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  • Fate and Free Will
  • J.R.R. Tolkien and Carl F. Hostetter (bio)

Sometime after January 1968, Tolkien turned again to considerations of two Quenya words encountered and glossed in The Lord of the Rings, ambar 'world' and umbar 'fate,' and of their precise meanings and etymological and semantic relationship.1 Amidst a linguistic discussion of certain points of Elvish phonology, Tolkien cited the Eldarin base MBAR underlying both these Quenya words, as well as the related Sindarin forms amar 'world' and amarth 'fate' :

MBAR: basically "settle, establish" but with a considerable semantic development, being especially applied to 'settlement', sc. the settling of a place, occupation (permanently) and ordering of a region as a 'home' (of a family or people) > to erect (permanent) buildings, dwellings?2

Tolkien goes on to cite various derivatives of this base, including:

Q[uenya] and T[elerin] ambar, S[indarin] amar 'world,' 'the great habitation.'

Beneath these glosses he added a note of clarification:

The full implications of this word cannot be understood without reference to Eldarin views and ideas concerning 'fate' and 'free will.' (See note on these points.) The sense 'world'—applied usually to this Earth—is mainly derived from sense 'settlement': 'the great habitation' () as 'home of speaking creatures' esp. Elves and Men. (ambar 'world' differed from Arda in reference. Arda meant 'realm' & was this earth as the realm ruled by Manwe (the Elder King) vice-regent of Eru, for benefit of the Children of Eru.) But though mbar- was naturally mostly used of the activities and purposes of rational creatures, it was not limited to these. It thus could refer to the conditions and established (physical) processes of the Earth (as established at its Creation directly or mediately by Eru), which was part of Eä, the Universe. And so approached in some uses the sense 'Fate', according to Eldarin thought on the subject. Thus Q. ambarmenie "the way of the world" ("world" by the way never meant "people"), the fixed, and by 'creatures' unalterable, conditions in which they lived.

Then, a little further on in this discussion of derivatives of MBAR, Tolkien cites: [End Page 183]

S[indarin] amarth, 'Fate.' This sense is an application of the basic sense, augmented by its formation, of mbar: 'permanent establishment/order'; 'Fate' especially (when applied to the future): sc. the order and conditions of the physical world (or of in general) as far as established and pre-ordained at Creation, and that part of this ordained order which affected an individual with a will, as being immutable by his personal will.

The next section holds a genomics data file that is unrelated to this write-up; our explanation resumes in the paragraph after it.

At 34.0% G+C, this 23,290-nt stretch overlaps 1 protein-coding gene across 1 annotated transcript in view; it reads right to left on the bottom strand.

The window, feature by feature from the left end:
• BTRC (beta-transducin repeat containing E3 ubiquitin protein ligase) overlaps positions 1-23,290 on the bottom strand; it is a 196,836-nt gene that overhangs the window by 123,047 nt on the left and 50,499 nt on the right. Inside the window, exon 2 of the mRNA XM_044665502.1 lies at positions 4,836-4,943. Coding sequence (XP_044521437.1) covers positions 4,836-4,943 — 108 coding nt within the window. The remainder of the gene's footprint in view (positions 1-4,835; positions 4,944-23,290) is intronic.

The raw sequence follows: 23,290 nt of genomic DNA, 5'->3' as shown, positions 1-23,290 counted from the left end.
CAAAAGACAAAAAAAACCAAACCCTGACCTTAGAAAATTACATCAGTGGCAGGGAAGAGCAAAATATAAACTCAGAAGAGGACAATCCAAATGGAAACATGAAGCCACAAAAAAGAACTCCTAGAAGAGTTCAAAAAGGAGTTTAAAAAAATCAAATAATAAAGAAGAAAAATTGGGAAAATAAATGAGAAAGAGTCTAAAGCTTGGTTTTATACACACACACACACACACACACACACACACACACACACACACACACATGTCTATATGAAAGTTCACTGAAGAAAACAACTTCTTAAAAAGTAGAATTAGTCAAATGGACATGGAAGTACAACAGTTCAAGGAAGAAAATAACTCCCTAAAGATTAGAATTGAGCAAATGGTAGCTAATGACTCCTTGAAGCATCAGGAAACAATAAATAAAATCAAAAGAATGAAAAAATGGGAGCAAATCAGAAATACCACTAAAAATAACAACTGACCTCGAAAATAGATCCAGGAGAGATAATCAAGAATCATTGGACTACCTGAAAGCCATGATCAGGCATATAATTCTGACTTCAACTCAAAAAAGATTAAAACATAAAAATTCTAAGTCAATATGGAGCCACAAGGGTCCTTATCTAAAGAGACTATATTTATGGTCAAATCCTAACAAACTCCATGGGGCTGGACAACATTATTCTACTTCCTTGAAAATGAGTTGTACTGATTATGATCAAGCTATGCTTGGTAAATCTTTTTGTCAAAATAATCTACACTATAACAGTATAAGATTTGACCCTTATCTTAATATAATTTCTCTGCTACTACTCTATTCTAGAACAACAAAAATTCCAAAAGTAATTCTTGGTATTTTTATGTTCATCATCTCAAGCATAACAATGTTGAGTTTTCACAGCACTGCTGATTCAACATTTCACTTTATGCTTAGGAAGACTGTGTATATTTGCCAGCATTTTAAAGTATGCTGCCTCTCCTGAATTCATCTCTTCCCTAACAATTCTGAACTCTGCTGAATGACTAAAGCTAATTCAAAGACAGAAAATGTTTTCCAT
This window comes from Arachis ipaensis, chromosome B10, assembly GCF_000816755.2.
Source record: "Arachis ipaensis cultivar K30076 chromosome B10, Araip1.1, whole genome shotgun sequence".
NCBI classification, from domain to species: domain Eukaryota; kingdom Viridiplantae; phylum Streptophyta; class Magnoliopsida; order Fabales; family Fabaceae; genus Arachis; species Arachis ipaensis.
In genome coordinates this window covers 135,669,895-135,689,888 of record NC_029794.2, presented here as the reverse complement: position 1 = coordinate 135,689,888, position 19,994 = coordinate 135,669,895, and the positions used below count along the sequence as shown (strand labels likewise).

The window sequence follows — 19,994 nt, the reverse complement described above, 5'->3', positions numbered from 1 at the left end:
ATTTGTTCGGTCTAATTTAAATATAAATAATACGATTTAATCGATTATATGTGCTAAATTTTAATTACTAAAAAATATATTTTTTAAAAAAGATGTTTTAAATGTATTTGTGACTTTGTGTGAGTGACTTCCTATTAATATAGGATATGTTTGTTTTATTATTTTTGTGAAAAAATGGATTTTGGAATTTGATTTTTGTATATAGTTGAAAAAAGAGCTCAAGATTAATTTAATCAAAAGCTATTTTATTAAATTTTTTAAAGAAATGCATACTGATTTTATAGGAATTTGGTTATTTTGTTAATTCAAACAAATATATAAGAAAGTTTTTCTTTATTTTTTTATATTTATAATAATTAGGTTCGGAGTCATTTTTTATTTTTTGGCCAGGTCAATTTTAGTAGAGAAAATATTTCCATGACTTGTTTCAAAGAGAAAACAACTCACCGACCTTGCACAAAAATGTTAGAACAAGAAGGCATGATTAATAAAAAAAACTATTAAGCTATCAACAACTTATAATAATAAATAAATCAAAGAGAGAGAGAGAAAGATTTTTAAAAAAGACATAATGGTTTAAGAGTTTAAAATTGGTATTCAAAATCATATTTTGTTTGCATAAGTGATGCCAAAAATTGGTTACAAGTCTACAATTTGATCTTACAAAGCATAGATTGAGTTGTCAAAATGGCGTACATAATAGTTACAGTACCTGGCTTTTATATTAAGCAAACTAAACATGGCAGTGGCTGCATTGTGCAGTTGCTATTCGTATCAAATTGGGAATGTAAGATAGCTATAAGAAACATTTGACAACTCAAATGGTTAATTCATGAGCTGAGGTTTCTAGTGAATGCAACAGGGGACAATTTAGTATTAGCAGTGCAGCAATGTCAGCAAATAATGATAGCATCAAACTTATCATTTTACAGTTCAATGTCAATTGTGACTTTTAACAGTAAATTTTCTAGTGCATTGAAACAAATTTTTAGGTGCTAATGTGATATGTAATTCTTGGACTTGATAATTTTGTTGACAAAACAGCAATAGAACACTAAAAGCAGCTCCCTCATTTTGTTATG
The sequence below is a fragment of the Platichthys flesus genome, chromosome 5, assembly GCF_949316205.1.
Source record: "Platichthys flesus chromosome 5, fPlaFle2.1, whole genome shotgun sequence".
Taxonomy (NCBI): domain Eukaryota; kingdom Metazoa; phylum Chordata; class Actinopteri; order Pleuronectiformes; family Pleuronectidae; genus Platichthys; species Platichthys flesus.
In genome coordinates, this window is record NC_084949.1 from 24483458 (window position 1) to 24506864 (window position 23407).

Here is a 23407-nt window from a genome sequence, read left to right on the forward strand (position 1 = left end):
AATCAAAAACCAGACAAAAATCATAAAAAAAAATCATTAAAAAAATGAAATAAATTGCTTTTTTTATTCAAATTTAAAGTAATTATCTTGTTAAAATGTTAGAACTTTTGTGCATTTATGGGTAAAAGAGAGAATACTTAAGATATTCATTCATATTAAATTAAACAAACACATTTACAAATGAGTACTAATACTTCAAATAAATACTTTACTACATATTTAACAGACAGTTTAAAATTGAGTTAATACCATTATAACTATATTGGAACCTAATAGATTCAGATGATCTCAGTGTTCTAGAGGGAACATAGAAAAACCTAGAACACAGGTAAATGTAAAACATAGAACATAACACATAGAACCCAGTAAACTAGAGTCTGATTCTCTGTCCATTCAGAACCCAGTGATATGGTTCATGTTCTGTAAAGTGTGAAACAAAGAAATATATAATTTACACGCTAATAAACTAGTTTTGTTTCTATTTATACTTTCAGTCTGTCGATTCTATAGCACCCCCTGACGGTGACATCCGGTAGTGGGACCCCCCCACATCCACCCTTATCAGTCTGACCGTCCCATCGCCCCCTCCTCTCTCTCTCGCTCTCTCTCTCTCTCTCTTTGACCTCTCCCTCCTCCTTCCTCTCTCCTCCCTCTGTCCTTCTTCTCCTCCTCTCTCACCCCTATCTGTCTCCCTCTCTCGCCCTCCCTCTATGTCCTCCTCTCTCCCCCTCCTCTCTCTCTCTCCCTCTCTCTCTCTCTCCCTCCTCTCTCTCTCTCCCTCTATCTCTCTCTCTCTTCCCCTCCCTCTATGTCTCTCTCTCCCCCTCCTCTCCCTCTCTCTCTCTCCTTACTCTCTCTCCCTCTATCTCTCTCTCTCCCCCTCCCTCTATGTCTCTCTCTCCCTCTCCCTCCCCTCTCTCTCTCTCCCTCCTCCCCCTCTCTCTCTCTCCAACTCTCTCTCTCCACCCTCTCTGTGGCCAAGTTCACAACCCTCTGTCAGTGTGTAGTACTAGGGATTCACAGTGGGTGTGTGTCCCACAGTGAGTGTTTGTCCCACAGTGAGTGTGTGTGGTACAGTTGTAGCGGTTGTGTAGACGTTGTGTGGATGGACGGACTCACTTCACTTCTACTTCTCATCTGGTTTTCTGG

The "note on these points" that Tolkien refers to here in connection with fate and free will arose in an earlier version of this same discussion of certain strictly linguistic points, beginning on a sheet which Tolkien subsequently titled "Fate" (after bracketing the discussion of MBAR and striking out the more strictly linguistic discussion that preceded it), and continuing on for four more pages, the first of which Tolkien titled "Fate and Free Will." Part of the note exists in two versions, sc. those paragraphs numbered here as §4 through §6. I give here the reading of the second version, which for the most part follows the first version very closely, but interpolate into the body of the text one significant paragraph (here numbered §7 and set in brackets) of the first version that is lacking in the second version.

As is typical of Tolkien, he begins in a careful hand, but soon lapses into an increasingly hasty scrawl, with the result that some words, and particularly the final paragraphs, are very difficult to interpret. I give all uncertain readings in square brackets with a query mark. I have editorially omitted a few brief technical passages of strictly phonological discussion (indicated by ellipses), silently incorporated all insertions, provided some necessary punctuation, altered some of Tolkien's square brackets (of no apparent special significance) to parentheses, expanded some abbreviations, repositioned some notes to stand nearer to their antecedent text, and numbered each paragraph. All other editorial alterations and indications are set in square brackets.

§1. MBAR 'settle, establish' (hence also, settle a place, settle in a place, establish one's home) also to...


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